In the “loose-bounded” culture the basic unit is “the liberated individual, not the social group.” Says Bellah, “although many people continue to be members of and identify with groups, they believe their group identities to be matters of individual choice which can be changed without stigma.” Membership in groups “thus becomes voluntary, contingent, and fluid, not ‘given,’ fixed, and rigid.” In the “loose-bounded” culture, then, the statement “I am a Presbyterian” (or whatever) means simply, “Right now, I choose to attend a Presbyterian church,” and reveals nothing else — not even whether the person is committed to or aware of the Presbyterian form of church government or the Reformed theology of John Calvin or the Westminster Confession of Faith.
Fortunately, the choice is not limited to tight- or loose-bounded cultures. Bellah concludes his comments on a hopeful note: “I believe that it is the middle course — maintaining group identities and group boundaries while remaining open to knowledge of and cooperation with others, including those of different faiths — that is authentically biblical and authentically American and that holds the greatest hope for our future.”
Uncivil Religion: Interreligious Hostility in America
By Robert N. Bellah and Frederick E. Greenspahn
Not every woman is a feminist, but it can be argued that every woman has benefited from the feminist movement. By focusing public attention on discriminatory employment and pay practices, by helping women organize politically, and by stimulating legislative and judicial action sensitive to women’s disadvantages and injustices against them, the feminist movement has helped elevate women from “second-class status” to greater equality.
It has helped free women from a deep-seated self-hatred arising from a culture in which standards of superiority and inferiority have been drawn from concepts of masculinity and femininity. The collective judgment of centuries has told woman that her allegedly weak, passive, receptive, dependent, and emotional feminine nature is inferior to that of the strong, active, initiating, independent, and rational masculine nature. Few will contest the fact that nearly all cultures have been patriarchal, and women have been confined to subordinate places in which opportunities for achievement and leadership in public life have been restricted or altogether denied.
But in 1982 the Equal Rights Amendment met defeat not so much at the hands of males determined to keep women “in their place,” as from females intent on blocking the new “freedoms” implicit in it. For the feminist movement is immoral and against nature to the extent that it equates “liberation” with escape from biology through abortion, contraception, and homosexual marriage, and “equality” with promiscuity and the eradication of traditional marriage.
As the title implies, Why We Lost the ERA was written by a former ERA activist. Anyone who followed the news during the ERA ratification campaign years of 1972-1982 has a fair idea of why the amendment was defeated, and this work offers few new insights. It is interesting more for its depiction of the radical feminists’ goal of a completely androgynous society, and of their doctrinaire inflexibility in its pursuit — an inflexibility by which they have themselves become “patriarchal” in their desire to dominate and control the destiny of other women.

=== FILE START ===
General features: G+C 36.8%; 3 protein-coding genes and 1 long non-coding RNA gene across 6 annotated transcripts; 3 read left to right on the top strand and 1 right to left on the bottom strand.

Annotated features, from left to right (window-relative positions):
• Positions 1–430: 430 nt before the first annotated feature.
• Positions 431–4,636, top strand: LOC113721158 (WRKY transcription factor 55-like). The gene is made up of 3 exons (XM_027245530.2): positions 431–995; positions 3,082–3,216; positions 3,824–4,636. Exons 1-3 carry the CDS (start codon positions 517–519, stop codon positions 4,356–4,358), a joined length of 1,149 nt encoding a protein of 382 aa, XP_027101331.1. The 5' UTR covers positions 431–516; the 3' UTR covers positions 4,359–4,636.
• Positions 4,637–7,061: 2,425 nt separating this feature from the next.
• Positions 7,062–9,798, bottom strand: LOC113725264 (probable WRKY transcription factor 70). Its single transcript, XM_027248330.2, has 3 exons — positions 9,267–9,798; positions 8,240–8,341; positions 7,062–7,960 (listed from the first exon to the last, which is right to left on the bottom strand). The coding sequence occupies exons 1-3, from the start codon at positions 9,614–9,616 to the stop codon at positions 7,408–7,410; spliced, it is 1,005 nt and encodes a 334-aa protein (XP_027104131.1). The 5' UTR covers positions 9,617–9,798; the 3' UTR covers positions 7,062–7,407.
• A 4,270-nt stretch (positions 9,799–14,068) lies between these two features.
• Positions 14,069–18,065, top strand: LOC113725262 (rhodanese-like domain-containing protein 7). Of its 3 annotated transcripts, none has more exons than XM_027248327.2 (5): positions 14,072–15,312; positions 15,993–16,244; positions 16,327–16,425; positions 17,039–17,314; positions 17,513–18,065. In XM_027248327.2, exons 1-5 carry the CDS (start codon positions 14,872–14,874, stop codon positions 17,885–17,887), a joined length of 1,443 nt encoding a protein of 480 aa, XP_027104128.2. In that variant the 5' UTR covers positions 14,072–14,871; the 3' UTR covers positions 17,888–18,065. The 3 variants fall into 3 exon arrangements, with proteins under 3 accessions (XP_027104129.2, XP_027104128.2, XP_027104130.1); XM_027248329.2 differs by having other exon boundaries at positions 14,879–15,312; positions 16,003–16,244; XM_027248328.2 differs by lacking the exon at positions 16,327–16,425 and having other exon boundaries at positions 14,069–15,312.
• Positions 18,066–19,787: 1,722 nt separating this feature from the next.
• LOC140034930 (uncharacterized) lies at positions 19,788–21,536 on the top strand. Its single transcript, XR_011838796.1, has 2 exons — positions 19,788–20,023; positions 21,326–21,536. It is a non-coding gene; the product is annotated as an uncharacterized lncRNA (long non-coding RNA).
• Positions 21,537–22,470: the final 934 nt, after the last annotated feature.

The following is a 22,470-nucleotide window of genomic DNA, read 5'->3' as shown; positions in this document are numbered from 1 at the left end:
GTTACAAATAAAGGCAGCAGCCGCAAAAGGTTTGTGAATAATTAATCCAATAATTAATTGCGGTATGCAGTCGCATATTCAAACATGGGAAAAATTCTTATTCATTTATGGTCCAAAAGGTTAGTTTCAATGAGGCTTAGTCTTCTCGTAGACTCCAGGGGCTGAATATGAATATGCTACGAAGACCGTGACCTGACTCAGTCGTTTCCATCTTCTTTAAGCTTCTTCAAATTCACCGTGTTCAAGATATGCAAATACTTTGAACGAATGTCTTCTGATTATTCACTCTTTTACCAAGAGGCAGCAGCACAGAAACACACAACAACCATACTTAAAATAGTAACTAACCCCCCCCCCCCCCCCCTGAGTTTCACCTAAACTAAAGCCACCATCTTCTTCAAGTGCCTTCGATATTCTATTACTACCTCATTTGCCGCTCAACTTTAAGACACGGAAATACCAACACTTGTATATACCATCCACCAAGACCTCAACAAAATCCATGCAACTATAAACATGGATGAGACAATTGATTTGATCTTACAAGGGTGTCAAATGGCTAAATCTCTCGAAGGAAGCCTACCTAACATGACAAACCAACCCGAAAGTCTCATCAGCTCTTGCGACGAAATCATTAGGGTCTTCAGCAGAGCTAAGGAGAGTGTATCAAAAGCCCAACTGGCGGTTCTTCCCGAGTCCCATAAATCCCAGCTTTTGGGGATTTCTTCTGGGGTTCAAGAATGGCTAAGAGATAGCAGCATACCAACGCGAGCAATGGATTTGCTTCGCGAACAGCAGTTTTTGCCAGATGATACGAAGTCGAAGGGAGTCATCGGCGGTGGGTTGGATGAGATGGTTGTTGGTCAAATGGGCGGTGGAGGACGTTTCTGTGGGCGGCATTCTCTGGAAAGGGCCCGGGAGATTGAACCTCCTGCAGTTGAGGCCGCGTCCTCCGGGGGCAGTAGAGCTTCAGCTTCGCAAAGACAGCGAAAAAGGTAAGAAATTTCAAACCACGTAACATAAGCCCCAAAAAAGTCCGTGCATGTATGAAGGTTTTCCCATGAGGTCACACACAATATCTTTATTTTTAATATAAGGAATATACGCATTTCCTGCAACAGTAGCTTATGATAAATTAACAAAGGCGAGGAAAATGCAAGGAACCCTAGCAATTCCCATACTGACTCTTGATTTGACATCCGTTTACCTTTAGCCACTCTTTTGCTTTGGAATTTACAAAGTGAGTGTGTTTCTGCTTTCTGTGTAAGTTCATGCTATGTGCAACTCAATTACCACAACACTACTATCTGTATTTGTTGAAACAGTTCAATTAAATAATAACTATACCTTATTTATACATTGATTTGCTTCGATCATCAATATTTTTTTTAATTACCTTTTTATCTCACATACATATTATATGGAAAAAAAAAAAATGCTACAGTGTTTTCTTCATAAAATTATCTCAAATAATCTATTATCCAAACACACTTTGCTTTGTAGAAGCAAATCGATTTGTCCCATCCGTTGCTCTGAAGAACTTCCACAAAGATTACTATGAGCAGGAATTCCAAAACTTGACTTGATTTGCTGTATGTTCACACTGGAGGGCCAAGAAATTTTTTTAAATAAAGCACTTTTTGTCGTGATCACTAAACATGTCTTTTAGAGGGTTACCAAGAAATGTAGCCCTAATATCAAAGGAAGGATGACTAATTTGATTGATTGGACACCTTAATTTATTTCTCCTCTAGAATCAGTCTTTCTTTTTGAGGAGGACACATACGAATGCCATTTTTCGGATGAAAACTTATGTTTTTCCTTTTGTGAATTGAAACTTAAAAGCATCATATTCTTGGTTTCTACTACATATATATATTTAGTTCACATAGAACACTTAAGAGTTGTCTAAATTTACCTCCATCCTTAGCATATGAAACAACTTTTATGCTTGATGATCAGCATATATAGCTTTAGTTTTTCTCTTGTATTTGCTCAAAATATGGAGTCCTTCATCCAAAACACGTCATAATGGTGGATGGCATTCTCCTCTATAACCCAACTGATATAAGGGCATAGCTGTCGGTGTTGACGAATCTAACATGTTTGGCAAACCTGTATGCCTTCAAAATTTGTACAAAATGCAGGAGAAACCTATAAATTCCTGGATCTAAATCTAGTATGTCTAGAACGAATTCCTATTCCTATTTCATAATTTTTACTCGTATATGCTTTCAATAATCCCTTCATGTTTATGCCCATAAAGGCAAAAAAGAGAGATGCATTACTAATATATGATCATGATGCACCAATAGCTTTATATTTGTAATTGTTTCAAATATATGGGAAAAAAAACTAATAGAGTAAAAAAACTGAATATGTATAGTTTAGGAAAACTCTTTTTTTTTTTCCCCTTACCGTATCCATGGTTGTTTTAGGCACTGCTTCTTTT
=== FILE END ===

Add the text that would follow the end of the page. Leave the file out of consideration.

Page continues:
Jane Mansbridge writes that her purpose is to argue that “if the ERA had been ratified, the Supreme Court would have been unlikely to use it to bring about major changes in the relations between American men and women, at least in the foreseeable future.” In the end, all she really seems to say is: You people out there need not have been so scared of the ERA because it might not have brought about any major changes.
At the time, however, feminist proponents and lawyers insisted that the amendment not only could and should, but would result in such major changes as mandatory federal abortion funding, unisex toilets and prison cells, homosexual marriages, and the drafting and mandatory sending of women into combat. It was this last, the combat issue, that was most decisive in the ERA’s defeat. The interpretation by both the amendment’s proponents and opponents was that it would make unconstitutional any law, public policy, or government practice that distinguished in any way between men and women. Both sides insisted that the Supreme Court would require Congress not only to draft women but also to send them into combat on the same basis as men. Majority public opinion was opposed to both.
There is something almost fiendish about a minority of women insisting that an unwilling majority of their sisters be sent into combat, for that is precisely what radical feminists intended. Feminist doctrinal purity calls for a totally gender-blind society. Battle is the ultimate masculine arena, and, according to the ideology, not until women kill and die in that arena can they consider themselves fully possessed of equal rights. There is rich irony in that position, for the soldier, especially in wartime, forfeits his individual rights and equality.
Nor do feminists want to leave other women the choice between work in the paid labor force and a vocation as home-maker. From the very beginning of the modern women’s movement, feminists have opposed homemaking as a full-time career. Their “different concept” of marriage, in which men take half the responsibility for child care and housework, and women shoulder half the responsibility for bringing in money, has become an article of faith. Mansbridge writes: “The very existence of full-time homemakers was incompatible with many goals of the women’s movement, like the equal sharing of political and economic power. Women can never hold half the economically and politically powerful positions in the country if a greater proportion of women than men withdraw from competition for those positions. More important, if even 10 percent of American women remain full-time home-makers, this will reinforce traditional views of what women ought to do and encourage other women to become full-time homemakers.”